Figure 9: Oscillation of the CNS/CNT nano-oscillator excited and driven by an external electric field. (a) The oscillation of the CNT for an external electrical field with an ac frequency of 125 GHz. (b) The peak oscillation amplitude of each cycle and the corresponding oscillation frequency as a function of time. The external AC electrical field can override the natural frequency of the CNS-based nano-oscillator. There is no appreciable decay of peak oscillation amplitude. The simulations are carried out at 100 K.
Mentions: We further demonstrate that the bridged-CNS-based nano-oscillators can be excited and driven by an external electric field, a crucial feature to enable their potential application in ultrafast NEMS devices. For the MWCNT-based nano-oscillators, it has been proposed that by inducing net charge [20] or electric dipole [18] into the inner tube, the carbon atoms in the charged/polarized inner tube are subjected to electrostatic capacitive force in an external electric field, which could be potentially used to initialize the oscillation. Controlled charging/polarization of the inner tube of an MWCNT requires manipulation with sub-nanometer precision, thus remains rather challenging to achieve experimentally. However, such a strategy can become feasible for bridged-CNS-based nano-oscillators. For example, the SWCNT to be housed inside the interlayer-bridged CNS can be treated to possess net charges or dipoles before used to initiate the scrolling of the basal graphene that remains electrically neutral. Subject to an external AC electric field, the oscillation of the SWCNT housed inside the interlayer-bridged CNS can be initiated and driven by the alternating capacitive force. As a benchmark of such a strategy, Figure 9 shows the oscillation of the bridged-CNS-based nano-oscillator excited and then driven by a square-wave AC electric field with a frequency of 125 GHz. The amplitude of the resulting capacitive force acting on the SWCNT is 0.02 eV/Å per atom. Because such a driving force is much larger than the intensity of the intrinsic van der Waals restoring force between the atoms in the SWCNT and the CNS (approximately 0.0004 eV/Å per atom), the oscillation driven by the external electric field can override the natural oscillation of the bridged-CNS-based nano-oscillator. The slightly asymmetric oscillation amplitude profile in Figure 9a (e.g., offset by about 0.2 nm) may possibly result from the slightly biased restoring force by the non-uniform atomic structure of the bridged CNS (e.g., due to randomly distributed interlayer bridging bonds). Figure 9b shows that the frequency of the resulting oscillation is identical to that of the external AC electric field. Furthermore, there is no appreciable decay in the oscillation amplitude, whose peak value in each oscillation cycle only fluctuates within 5%. In other words, the oscillation driven by the external electric field is highly sustainable. Our further studies show that the resulting oscillation of the bridged-CNS-based nano-oscillator can be further fine-tuned in a certain range under an external AC electric field of suitable frequency and magnitude. These explorations further demonstrate the potential to leverage CNS-based nano-oscillators to convert the electric energy of an external AC field into mechanical energy in the form of ultrafast oscillation. With proper treatment of the oscillating CNT, the above strategy can be potentially adapted to transduce and harvest electromagnetic and thermal energy into ultrafast mechanical oscillation [16,34].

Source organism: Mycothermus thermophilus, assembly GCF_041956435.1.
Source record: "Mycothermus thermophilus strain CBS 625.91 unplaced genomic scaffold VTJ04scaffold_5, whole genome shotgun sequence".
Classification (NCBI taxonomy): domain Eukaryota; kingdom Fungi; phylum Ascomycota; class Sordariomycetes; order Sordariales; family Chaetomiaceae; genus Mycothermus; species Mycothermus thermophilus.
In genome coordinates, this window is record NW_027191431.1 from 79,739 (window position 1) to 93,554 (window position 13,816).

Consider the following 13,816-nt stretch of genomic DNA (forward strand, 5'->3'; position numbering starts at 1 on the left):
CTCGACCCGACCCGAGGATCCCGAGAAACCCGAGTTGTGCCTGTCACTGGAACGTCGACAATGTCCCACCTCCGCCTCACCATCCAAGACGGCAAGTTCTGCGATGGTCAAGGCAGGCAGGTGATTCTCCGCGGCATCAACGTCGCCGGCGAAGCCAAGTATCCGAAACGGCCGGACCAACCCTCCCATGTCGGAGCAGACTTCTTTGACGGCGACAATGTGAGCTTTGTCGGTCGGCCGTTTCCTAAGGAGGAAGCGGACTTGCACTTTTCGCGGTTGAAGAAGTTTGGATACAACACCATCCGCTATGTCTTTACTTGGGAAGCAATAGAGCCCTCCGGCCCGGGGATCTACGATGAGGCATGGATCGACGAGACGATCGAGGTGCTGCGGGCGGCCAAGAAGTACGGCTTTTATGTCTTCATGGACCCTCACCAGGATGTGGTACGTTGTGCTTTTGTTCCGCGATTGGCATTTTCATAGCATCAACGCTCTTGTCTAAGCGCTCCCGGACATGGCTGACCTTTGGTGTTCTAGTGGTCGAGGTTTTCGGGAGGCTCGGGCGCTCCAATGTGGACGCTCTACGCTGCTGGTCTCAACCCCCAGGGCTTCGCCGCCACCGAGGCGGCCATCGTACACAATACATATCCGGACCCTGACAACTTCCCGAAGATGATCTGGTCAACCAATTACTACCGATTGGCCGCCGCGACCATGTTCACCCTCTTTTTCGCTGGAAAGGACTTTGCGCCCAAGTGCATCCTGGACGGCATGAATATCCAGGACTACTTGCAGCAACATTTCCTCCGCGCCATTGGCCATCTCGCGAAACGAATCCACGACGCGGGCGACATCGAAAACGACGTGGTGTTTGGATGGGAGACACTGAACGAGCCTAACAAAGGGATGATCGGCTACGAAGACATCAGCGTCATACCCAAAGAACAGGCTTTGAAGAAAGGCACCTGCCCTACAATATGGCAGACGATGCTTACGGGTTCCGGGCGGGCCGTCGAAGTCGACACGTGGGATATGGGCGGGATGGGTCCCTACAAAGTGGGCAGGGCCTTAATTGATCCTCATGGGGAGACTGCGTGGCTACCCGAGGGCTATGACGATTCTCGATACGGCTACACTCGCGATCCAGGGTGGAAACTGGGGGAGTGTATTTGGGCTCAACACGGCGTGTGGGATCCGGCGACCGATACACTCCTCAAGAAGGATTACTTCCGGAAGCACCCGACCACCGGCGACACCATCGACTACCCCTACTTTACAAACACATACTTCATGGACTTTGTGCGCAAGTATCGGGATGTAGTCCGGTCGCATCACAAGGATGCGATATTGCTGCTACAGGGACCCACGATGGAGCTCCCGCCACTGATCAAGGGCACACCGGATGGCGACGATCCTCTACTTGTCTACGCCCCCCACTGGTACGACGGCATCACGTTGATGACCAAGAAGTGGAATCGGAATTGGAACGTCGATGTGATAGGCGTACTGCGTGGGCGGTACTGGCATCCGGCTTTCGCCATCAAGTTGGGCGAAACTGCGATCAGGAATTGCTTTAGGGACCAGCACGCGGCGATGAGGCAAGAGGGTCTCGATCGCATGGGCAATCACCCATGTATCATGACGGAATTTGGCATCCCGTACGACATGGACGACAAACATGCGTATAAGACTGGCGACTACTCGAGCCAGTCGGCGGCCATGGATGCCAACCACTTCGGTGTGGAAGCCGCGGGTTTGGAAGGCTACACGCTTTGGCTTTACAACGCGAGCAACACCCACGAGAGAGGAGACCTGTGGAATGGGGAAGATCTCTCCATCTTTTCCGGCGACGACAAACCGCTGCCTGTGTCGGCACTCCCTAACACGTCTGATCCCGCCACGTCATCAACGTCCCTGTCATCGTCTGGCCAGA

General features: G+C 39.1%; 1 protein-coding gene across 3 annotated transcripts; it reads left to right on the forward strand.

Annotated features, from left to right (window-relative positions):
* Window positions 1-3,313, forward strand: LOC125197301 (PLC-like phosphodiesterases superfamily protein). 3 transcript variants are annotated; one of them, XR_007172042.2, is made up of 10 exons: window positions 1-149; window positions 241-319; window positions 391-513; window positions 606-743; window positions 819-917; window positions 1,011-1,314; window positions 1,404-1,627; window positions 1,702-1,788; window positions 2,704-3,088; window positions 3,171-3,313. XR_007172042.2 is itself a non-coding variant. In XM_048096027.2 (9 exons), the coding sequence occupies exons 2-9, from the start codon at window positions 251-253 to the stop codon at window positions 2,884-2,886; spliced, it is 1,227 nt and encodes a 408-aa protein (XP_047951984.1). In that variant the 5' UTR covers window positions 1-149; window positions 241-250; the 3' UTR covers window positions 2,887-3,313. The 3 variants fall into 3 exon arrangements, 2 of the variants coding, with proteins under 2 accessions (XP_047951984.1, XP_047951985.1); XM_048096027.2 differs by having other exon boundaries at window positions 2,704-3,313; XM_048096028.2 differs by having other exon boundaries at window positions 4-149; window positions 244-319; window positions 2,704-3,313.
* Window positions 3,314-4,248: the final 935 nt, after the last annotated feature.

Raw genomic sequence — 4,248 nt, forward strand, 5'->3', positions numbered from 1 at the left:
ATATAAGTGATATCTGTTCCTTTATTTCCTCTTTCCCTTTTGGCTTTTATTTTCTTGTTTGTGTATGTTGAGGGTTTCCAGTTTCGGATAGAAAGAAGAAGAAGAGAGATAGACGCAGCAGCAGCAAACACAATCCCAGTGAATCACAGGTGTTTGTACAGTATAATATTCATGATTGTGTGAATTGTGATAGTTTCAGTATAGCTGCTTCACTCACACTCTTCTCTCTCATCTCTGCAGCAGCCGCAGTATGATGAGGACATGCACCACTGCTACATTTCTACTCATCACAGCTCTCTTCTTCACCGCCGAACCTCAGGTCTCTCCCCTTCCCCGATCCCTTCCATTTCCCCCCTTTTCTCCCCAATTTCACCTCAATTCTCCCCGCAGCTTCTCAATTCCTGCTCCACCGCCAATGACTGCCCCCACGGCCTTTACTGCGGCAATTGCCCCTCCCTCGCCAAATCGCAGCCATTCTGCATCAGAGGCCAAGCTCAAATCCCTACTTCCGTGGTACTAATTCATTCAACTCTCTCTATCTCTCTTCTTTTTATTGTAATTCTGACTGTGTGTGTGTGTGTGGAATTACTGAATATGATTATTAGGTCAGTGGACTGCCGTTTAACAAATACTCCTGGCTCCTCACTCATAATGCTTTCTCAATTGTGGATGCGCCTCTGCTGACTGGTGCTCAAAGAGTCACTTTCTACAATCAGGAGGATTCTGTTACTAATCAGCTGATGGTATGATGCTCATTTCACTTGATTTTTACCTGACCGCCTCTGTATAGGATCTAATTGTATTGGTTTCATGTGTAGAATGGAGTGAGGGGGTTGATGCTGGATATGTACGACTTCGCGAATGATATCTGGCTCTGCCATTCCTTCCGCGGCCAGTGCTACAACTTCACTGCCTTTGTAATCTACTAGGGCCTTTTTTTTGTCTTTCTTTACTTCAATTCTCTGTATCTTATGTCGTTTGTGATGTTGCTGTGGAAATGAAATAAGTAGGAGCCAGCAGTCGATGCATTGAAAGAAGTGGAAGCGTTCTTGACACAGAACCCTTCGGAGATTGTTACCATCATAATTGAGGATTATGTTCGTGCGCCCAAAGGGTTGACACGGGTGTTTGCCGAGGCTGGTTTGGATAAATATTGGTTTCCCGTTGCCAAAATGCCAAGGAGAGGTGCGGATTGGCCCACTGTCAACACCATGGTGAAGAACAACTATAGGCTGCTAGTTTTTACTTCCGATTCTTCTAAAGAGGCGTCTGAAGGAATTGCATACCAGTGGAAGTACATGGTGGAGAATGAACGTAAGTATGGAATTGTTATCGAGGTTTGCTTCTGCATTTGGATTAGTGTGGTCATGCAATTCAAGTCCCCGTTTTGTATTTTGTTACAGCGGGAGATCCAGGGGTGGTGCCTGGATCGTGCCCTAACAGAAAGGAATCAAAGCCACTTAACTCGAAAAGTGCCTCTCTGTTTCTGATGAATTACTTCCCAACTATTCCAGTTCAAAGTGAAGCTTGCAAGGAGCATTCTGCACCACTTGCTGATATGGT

Bottom Line: We demonstrate an effective strategy to reduce the dissipation of the CNS-based nano-oscillator by covalently bridging the carbon layers in the CNS.We further demonstrate that such a CNS-based nano-oscillator can be excited and driven by an external AC electric field, and oscillate at more than 100 GHz.The CNS-based nano-oscillators not only offer a feasible pathway toward ultrafast nano-devices but also hold promise to enable nanoscale energy transduction, harnessing, and storage (e.g., from electric to mechanical).

View Article: PubMed Central - HTML - PubMed

Affiliation: Department of Mechanical Engineering, University of Maryland, College Park, MD 20742, USA. LiT@umd.edu.

ABSTRACT
We demonstrate a viable approach to fabricating ultrafast axial nano-oscillators based on carbon nanoscrolls (CNSs) using molecular dynamics simulations. Initiated by a single-walled carbon nanotube (CNT), a monolayer graphene can continuously scroll into a CNS with the CNT housed inside. The CNT inside the CNS can oscillate along axial direction at a natural frequency of tens of gigahertz. We demonstrate an effective strategy to reduce the dissipation of the CNS-based nano-oscillator by covalently bridging the carbon layers in the CNS. We further demonstrate that such a CNS-based nano-oscillator can be excited and driven by an external AC electric field, and oscillate at more than 100 GHz. The CNS-based nano-oscillators not only offer a feasible pathway toward ultrafast nano-devices but also hold promise to enable nanoscale energy transduction, harnessing, and storage (e.g., from electric to mechanical).

No MeSH data available.


Related in: MedlinePlus